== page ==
I feel I need to state this fact: the stories I am sharing are from my own perspective. What I mean is, I cannot share any other view point than my own. I don’t know what the other parties involved may have been thinking or feeling at the time.
And truthfully, I am not perfect. There have been plenty of times in my life where I have lost my temper, as well. There are a ton of choices I wish I would not have made, and mistakes I wish I could correct. I’m sure to some degree, those involved in my stories feel the same way.
I do not hold any anger or malice towards those that have caused me harm. I only seek to educate from an insider’sperspective.
I am almost certain my second husband suffered from PTSD. After being deployed twice in a short span of time, it definitely took a toll on him. I witnessed one event for myself just days after we were married while he was home on R&R mid-tour.
I was driving us to my apartment from Nashville. (I had not yet moved into his house.) It was raining, and as I drove down the interstate we came upon some trash bags and litter on the side of the road. He mentioned to me about slowing down and getting over in the next lane away from it, but I could see it was far enough off the side of the road that there was no need to worry about me hitting it, so I stayed in the lane we were in.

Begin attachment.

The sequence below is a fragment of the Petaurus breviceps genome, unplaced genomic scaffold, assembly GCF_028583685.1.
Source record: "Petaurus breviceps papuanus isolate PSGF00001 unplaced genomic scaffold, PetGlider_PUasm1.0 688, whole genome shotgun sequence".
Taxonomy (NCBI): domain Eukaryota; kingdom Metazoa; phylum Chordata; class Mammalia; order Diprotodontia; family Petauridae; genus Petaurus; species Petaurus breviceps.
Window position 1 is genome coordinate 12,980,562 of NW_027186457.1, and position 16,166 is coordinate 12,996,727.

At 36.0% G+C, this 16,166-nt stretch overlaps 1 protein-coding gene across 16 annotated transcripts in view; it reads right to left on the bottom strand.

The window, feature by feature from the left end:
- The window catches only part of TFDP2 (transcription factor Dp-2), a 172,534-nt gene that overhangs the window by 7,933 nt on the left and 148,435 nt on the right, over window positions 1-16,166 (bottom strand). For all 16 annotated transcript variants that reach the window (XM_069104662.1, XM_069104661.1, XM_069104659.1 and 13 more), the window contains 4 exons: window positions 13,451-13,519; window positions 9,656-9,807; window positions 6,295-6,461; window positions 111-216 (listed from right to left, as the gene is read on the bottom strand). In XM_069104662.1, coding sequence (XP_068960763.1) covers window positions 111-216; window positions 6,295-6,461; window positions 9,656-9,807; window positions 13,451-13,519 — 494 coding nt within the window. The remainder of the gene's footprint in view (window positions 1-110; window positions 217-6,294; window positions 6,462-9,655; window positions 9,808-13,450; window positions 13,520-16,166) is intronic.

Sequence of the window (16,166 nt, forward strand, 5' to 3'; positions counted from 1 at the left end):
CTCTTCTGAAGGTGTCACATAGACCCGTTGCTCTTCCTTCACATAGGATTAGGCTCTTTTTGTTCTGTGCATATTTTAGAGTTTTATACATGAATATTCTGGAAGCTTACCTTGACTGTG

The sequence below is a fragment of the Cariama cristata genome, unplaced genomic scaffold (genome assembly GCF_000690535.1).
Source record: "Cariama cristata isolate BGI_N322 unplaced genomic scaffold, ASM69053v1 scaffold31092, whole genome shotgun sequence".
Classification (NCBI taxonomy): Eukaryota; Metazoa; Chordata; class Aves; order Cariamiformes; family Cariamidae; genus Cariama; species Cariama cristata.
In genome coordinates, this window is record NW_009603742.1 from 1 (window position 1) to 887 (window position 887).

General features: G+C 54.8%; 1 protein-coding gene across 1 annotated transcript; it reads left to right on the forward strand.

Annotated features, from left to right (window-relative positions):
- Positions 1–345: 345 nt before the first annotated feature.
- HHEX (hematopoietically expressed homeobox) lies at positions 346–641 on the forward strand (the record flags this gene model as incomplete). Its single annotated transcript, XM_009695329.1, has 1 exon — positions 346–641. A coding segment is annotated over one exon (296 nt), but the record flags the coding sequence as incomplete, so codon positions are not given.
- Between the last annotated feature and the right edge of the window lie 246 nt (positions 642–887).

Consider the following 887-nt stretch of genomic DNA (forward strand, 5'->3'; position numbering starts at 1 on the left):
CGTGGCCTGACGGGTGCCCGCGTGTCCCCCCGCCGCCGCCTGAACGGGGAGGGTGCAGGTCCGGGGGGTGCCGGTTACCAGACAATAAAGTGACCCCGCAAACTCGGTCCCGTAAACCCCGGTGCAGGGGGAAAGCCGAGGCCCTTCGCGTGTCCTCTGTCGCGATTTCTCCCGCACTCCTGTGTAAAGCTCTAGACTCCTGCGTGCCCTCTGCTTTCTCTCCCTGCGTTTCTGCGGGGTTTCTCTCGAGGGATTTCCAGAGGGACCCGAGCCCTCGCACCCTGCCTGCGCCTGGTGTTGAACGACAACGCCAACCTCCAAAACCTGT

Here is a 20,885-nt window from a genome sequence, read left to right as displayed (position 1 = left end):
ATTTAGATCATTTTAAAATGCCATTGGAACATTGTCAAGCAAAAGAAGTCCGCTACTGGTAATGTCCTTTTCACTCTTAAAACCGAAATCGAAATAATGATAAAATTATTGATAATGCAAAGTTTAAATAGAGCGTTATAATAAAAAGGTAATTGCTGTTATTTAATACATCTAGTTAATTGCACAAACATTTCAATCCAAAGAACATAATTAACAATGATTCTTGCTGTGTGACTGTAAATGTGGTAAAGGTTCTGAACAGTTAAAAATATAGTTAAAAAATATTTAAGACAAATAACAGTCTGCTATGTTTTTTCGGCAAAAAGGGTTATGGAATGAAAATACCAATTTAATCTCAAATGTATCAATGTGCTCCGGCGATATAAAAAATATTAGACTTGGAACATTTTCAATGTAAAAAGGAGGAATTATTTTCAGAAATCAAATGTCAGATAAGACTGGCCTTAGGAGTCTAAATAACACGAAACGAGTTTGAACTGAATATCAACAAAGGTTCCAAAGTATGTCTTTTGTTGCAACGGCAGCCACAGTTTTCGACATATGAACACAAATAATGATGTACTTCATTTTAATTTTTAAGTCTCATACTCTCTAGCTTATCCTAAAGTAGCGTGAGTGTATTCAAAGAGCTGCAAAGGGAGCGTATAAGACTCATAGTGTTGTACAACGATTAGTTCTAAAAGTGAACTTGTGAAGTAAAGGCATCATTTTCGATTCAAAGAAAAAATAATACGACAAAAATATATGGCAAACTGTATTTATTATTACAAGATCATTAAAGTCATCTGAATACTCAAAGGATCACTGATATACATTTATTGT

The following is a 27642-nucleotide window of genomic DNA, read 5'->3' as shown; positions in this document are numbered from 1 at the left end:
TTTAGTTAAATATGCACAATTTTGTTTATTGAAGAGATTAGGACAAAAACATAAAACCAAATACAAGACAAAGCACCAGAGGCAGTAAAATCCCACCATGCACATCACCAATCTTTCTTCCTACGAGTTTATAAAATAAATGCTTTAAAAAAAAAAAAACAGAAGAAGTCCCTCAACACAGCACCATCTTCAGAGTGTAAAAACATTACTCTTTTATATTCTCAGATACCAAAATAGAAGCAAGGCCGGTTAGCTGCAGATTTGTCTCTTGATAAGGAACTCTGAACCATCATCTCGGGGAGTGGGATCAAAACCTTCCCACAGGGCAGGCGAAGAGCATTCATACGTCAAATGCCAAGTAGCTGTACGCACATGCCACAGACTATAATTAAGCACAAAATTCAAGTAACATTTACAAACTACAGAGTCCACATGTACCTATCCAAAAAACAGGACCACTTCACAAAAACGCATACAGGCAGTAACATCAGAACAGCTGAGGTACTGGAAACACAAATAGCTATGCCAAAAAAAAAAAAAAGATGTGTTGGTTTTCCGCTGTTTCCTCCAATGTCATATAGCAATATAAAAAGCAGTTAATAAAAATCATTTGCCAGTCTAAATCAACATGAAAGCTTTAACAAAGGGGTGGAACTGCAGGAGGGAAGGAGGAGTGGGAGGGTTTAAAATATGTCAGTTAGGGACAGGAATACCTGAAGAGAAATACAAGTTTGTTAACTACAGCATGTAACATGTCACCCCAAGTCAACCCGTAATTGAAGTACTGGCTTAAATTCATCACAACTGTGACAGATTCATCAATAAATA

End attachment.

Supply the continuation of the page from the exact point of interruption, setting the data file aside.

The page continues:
All of a sudden he grabbed the wheel, turned towards the left, and yelled, “I said you need to get over!” It obviously caught me by surprise as he started berating me, calling me every name in the book, demanding that I listen to him when he tells me to do something. We weren’t far from my apartment by then, but we drove the rest of the way in silence. When we got there, I pulled into a parking space, got out of the car, and went upstairs without another word to him.
I didn’t know how else to react. I knew how he behaved wasn’t normal, and I wondered what I had gotten myself into. Several minutes later, he came upstairs. He apologized, said he was embarrassed at his behavior. He told me about how they had to constantly stay on high alert, surveying the surroundings for IEDs that could possibly be hidden in things like the trash we just saw on the side of the road. He said he knew he was still in that war mindset and couldn’t switch it off yet, because he had to go back in a few days. I accepted the apology, even understood it, and I apologized too for not understanding his request. He reassured me things would be different once he was home for good.
The problem was it didn’t get better. For me it got worse, because it became way more personal. The attacks were no longer about situations we encountered; they were about me, and who I was to him.
My first husband was raised in an abusive home. His father was an alcoholic and was cruel to him and his mother. She eventually left, but my husband inherited his father’s love of alcohol and his habit of losing his temper.